Our orthopaedic spine specialists at OrthoGeorgia have years of experience diagnosing and treating spine conditions and injuries, including cervical radiculopathy. This condition is more commonly referred to as a pinched nerve. It occurs when a nerve in the neck is compressed or irritated. The vertebrae of the spine are subject to wear and tear as we age, and this gradual degeneration can lead to degenerative disc disease, herniated discs, and cervical radiculopathy. Pinched nerves in the neck often respond well to conservative treatment. Guidance from one of our physicians at OrthoGeorgia will ensure that your neck or back condition is properly diagnosed and treated according to your unique needs.
What are the Symptoms of Cervical Radiculopathy?
The nerves of the neck extend to the shoulders, arms, chest, and upper back, meaning that symptoms of cervical radiculopathy can affect much more than just your neck. Cervical radiculopathy most commonly causes pain that begins in the neck and progresses to the arm. The area affected will be the area served by the damaged nerve. The pain may be burning or sharp. Other symptoms caused by a pinched nerve in the neck include tingling in the hands and fingers, arm or shoulder muscle weakness, and loss of sensation in the affected area. Those with cervical radiculopathy often experience neck pain and headaches towards the back of the head, referred to as occipital headaches.
Diagnosis of Cervical Radiculopathy at OrthoGeorgia
Diagnosis of cervical radiculopathy at OrthoGeorgia starts with a review of your symptoms and medical history. Your doctor will ask questions about what you are experiencing and the parts of your body that are affected. They will then check your neck, shoulder, arms, and hands for any problems with sensation or reflexes that may be connected to the nerves in your neck. They may also ask if moving your arms or neck a certain way relieves or increases pain.
Several imaging tests are used to get a better picture of what is causing your pain and whether or not cervical radiculopathy is the culprit. A CT scan can give your spine specialist a clear image of your cervical spine. X-rays may be used to look for the narrowing of vertebral openings or disc injury, and MRI may be used to check for damage to nerve roots. Digital X-ray is offered at all OrthoGeorgia locations. We offer CT scans at our Macon Spine and Orthopaedic Center and MRI scans at our Macon (Buildings A and B) and Warner Robins offices. Patients have the added benefit of our Signa Voyager Wide Bore MRI machine from GE Healthcare, which offers advanced comfort and crisper, cleaner images.
Treatment of Cervical Radiculopathy in Central GA
Nonsurgical Treatment for Cervical Radiculopathy
In 85% of cases, cervical radiculopathy symptoms resolve on their own after eight to twelve weeks. Persistent symptoms may prompt your physician to pursue different treatment options to see what works best for you. Nonsurgical treatment options for cervical radiculopathy are successful for 90% of those with the condition. A neck brace may be recommended to manage and alleviate symptoms by minimizing neck movement and reducing nerve root irritation. Certain medications can also help manage this condition. These include NSAIDs to provide pain relief and target inflammation and oral corticosteroids to reduce swelling and inflammation around the pinched nerve.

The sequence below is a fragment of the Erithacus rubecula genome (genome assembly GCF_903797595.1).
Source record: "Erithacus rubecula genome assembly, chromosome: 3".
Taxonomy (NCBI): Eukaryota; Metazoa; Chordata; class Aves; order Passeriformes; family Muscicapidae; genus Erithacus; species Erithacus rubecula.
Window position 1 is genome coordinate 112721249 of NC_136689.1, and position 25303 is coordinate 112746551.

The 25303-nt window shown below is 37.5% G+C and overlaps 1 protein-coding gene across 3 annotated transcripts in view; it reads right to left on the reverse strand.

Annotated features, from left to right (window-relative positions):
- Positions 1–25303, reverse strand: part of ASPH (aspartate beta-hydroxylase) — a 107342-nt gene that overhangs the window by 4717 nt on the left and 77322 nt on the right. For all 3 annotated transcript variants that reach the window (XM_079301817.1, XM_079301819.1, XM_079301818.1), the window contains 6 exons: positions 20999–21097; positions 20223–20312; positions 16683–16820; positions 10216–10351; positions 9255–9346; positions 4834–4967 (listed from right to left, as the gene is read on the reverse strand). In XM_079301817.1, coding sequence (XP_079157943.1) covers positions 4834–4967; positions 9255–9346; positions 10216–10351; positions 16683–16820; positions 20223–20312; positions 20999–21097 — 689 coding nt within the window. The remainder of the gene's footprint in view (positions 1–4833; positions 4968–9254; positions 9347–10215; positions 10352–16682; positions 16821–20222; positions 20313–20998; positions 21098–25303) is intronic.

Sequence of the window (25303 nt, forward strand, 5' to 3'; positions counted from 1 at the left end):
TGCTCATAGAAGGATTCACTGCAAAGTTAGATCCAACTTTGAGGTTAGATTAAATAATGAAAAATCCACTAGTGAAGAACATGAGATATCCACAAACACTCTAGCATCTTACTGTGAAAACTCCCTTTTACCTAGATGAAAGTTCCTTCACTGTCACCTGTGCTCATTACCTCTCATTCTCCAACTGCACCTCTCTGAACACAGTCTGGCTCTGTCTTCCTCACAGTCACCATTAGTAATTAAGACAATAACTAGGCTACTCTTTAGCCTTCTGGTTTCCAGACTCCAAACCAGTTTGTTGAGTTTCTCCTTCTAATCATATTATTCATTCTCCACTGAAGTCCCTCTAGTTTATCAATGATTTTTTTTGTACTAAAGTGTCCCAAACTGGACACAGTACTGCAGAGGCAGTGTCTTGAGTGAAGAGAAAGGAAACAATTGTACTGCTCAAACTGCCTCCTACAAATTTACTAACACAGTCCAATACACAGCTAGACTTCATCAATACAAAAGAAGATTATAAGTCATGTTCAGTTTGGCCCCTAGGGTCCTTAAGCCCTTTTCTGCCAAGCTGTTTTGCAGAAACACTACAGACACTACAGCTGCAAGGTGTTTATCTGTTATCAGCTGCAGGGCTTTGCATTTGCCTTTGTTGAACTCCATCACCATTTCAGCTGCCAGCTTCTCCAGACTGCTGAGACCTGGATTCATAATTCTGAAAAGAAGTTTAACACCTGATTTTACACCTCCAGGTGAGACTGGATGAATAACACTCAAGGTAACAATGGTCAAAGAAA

Physical Therapy Care in Central Georgia
In some cases, physical therapy is an ideal nonsurgical treatment option. One of our physical therapists will work with you on exercises designed to stretch and strengthen your neck muscles throughout different stages of your treatment plan. We are proud to create individualized care plans for our patients, ensuring that the steps taken are unique to your specific condition and needs. Patients can visit our Macon (Buildings A and B), Warner Robins, and Kathleen offices for personalized physical therapy care in Central GA.
Surgery for Cervical Radiculopathy in Central GA
In cases where nonsurgical treatments fail to address cervical radiculopathy and its symptoms, surgery may be recommended. Surgery is often indicated when pain lasts at least six to twelve weeks following nonsurgical treatments. There are several surgical options for this condition, and your physician at OrthoGeorgia will determine the best path forward based on the severity of your condition and your overall health and medical history. The most common surgical procedures used to address cervical radiculopathy are:
Anterior Cervical Discectomy and Fusion (ACDF)
During this procedure, the problematic disc or bone spur is removed. A spinal fusion is then performed to fuse the vertebrae and encourage them to heal into one single, solid bone.
Artificial Disc Replacement (ADR)
A degenerated disc is removed and replaced with an artificial version to allow for flexibility in the spine and maintain more normal motion.
Posterior Cervical Laminoforaminotomy
By accessing the spine through the back of the neck, your doctor will be able to access the damaged nerve and remove the bone, bone spurs, and tissues that are compressing the nerve root.
Other Spine and Back Conditions We Treat at OrthoGeorgia
Our orthopaedic spine specialists at OrthoGeorgia work with patients of all ages to diagnose and treat spine conditions and injuries that cause discomfort and pain. Proper diagnosis and treatment of back, spine, and neck conditions are crucial so you can continue to live your most comfortable life. These conditions include:
“I really like Dr. Brooks. I'll be honest I'm stubborn and I don't listen to a lot of people and he was right to the point with me about what I needed to do and what was happening... and it feels better now than it did 10, 15, 20 years ago it really does."
Eric Hayes, Mercer Tennis Coach & OrthoGeorgia Patient